The major contract to design and build the 15.5-kilometre Northern Connector project has been awarded to preferred contractor Lendlease, paving the way for hundreds of jobs for Adelaide’s northern suburbs.
Major works on the $985 million project are expected to begin within months, delivering about 480 jobs a year during construction.
Through the tendering process, Lendlease was required to detail how it would maximise the opportunities for local workers and businesses in its supply-chain to capitalise on this almost billion dollar investment.
Approximately 6,500 tonnes of reinforcing steel and approximately 1000 tonnes of structural steel for the project are expected to be sourced from Arrium in Whyalla.
The Northern Connector is part of the 78-kilometre North-South Corridor, stretching from Gawler in the north to Old Noarlunga in the south.
The Northern Connector project will include:
- Four road interchanges
o Northern Interchange at Port Wakefield Road/Northern Expressway
o Waterloo Corner Interchange at Port Wakefield Road/Waterloo Corner Road
o Bolivar Interchange at Port Wakefield Road/Bolivar Road
o Southern Interchange at Port River Expressway, South Road Superway and Salisbury Highway Connector
- A motorway with three lanes in each direction, with a posted speed of 110kmh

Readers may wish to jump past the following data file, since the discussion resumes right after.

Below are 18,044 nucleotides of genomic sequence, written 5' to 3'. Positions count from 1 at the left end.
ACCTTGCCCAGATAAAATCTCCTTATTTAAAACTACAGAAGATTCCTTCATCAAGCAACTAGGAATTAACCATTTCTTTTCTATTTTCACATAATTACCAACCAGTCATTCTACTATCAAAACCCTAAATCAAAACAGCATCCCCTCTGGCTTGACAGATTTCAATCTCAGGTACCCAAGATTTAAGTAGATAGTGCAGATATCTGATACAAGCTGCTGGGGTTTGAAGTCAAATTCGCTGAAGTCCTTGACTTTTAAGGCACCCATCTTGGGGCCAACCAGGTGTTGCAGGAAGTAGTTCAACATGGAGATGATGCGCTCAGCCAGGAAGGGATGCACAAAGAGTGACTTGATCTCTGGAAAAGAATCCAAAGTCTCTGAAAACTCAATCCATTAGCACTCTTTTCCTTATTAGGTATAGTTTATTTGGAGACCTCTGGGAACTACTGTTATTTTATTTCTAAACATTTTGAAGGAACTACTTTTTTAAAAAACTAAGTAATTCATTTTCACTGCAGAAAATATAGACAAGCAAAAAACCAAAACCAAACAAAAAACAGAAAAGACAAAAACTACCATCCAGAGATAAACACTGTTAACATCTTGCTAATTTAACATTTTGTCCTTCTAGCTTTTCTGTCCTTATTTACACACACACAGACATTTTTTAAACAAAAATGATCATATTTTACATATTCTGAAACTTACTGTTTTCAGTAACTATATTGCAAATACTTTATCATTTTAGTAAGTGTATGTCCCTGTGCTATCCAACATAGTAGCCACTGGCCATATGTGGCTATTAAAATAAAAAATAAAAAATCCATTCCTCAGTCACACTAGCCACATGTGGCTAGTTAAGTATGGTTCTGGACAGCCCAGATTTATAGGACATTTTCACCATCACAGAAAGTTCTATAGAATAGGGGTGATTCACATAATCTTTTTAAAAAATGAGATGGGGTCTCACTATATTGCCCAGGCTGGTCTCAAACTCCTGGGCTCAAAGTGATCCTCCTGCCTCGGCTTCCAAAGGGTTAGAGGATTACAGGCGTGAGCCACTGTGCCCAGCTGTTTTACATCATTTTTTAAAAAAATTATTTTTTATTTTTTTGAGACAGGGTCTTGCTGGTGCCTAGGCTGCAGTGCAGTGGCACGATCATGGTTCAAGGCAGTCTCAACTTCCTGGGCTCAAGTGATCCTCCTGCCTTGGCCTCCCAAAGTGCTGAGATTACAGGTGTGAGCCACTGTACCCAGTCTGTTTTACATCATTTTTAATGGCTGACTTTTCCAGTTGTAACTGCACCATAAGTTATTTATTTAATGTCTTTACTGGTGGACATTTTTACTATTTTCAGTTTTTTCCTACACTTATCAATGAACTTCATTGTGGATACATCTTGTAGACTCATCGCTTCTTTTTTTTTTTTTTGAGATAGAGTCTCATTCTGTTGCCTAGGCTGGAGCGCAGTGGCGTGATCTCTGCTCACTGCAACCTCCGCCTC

- A 16km long, three metre wide separated shared used path for cyclists and pedestrians that will connect to the existing 23km long path adjacent to the Northern Expressway.
Major works are expected to start in the third quarter of this year and the project is scheduled for completion in December 2019.
The Australian Government is committing $788 million to the project, with $197 million from the South Australian Government.
Quotes attributable to Transport and Infrastructure Minister Stephen Mullighan.
The Northern Connector will provide enormous productivity benefits for freight travelling between Adelaide and the northern, western and eastern parts of South Australia, as well as to and from other states.
The six-lane motorway is expected to significantly improve freight access to Port Adelaide and the industrial areas of Adelaide’s north and north-west, bypassing six sets of traffic lights.
It will also deliver enormous benefits for the 52,000 vehicles a day expected to use it when completed.
The State Government’s Northern Connector Jobs Taskforce has been working closely with local contractors and businesses, councils and education providers to ensure that at least half of the 480 jobs supported by the project each year go to locals.
This target is on top of the regular requirement that 90 percent of labour hours go to SA.
Already the pre-construction projects, such as embankment works and an associated intersection upgrade, have provided jobs for dozens of local workers.
Source: News Release, Government of South Australia, 01, June, 2016